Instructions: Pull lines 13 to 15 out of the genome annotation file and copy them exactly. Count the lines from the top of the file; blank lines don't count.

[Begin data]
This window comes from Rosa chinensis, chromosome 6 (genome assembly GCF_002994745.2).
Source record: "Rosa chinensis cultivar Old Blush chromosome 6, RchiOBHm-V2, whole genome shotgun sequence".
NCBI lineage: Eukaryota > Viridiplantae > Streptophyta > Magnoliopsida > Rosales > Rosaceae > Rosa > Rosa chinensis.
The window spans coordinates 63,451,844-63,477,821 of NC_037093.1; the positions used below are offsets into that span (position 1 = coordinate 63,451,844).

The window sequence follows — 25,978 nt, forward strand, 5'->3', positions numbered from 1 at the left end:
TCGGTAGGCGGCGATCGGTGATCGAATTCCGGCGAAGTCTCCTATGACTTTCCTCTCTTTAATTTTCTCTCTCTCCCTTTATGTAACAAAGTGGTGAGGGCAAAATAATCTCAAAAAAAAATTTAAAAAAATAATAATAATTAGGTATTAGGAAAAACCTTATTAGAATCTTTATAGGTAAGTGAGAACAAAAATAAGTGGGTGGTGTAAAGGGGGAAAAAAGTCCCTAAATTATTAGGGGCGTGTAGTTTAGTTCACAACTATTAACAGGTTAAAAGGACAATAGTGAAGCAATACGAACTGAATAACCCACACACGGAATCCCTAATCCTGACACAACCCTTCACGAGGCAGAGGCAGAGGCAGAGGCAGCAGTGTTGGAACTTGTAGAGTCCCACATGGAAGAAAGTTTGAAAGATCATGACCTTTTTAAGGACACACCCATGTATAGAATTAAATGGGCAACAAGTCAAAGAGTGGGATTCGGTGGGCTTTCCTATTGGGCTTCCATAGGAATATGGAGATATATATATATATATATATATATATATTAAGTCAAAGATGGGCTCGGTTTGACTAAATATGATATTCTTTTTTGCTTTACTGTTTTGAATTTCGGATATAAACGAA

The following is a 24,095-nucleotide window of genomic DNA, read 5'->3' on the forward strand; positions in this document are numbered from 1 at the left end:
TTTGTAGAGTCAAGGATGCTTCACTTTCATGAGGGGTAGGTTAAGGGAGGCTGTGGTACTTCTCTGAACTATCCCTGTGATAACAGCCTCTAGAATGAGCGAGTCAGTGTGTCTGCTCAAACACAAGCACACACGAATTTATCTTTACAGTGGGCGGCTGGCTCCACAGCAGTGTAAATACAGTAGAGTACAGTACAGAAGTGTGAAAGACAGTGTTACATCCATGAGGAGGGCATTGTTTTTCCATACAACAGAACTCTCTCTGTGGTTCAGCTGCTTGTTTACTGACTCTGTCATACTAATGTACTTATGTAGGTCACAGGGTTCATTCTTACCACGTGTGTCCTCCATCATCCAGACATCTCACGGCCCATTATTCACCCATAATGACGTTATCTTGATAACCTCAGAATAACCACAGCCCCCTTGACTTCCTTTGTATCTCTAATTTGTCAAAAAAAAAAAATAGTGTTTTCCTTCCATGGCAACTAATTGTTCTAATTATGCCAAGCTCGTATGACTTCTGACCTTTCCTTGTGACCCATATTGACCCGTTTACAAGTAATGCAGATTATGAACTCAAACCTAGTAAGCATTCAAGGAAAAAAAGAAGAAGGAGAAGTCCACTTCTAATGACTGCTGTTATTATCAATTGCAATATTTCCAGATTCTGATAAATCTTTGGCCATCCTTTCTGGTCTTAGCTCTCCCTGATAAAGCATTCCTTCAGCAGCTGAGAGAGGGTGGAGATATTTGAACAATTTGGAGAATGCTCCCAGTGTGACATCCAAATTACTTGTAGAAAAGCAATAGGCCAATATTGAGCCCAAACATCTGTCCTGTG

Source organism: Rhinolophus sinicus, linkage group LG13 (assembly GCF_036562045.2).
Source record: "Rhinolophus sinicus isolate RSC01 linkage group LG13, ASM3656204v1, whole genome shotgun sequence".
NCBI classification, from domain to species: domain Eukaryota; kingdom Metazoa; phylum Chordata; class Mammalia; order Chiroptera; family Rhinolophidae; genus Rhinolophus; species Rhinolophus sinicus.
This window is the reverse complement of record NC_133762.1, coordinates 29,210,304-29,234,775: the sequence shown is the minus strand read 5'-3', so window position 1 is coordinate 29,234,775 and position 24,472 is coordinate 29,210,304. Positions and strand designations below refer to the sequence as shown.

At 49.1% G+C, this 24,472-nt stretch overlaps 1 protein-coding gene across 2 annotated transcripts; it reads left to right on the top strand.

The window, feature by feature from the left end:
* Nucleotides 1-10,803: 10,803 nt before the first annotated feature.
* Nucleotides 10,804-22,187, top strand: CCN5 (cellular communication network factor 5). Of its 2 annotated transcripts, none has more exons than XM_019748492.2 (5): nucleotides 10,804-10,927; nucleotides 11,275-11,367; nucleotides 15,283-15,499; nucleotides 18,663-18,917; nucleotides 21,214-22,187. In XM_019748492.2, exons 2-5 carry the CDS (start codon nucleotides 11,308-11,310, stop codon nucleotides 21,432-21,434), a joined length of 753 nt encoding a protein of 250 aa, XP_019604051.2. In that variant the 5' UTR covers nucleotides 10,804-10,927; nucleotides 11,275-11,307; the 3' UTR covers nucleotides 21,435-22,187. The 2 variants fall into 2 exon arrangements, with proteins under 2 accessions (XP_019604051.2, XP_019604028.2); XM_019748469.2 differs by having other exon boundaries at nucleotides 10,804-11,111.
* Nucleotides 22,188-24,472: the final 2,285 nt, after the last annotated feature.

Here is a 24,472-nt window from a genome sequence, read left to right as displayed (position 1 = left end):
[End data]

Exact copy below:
At 49.1% G+C, this 24,472-nt stretch overlaps 1 protein-coding gene across 2 annotated transcripts; it reads left to right on the top strand.

The window, feature by feature from the left end:
* Nucleotides 1-10,803: 10,803 nt before the first annotated feature.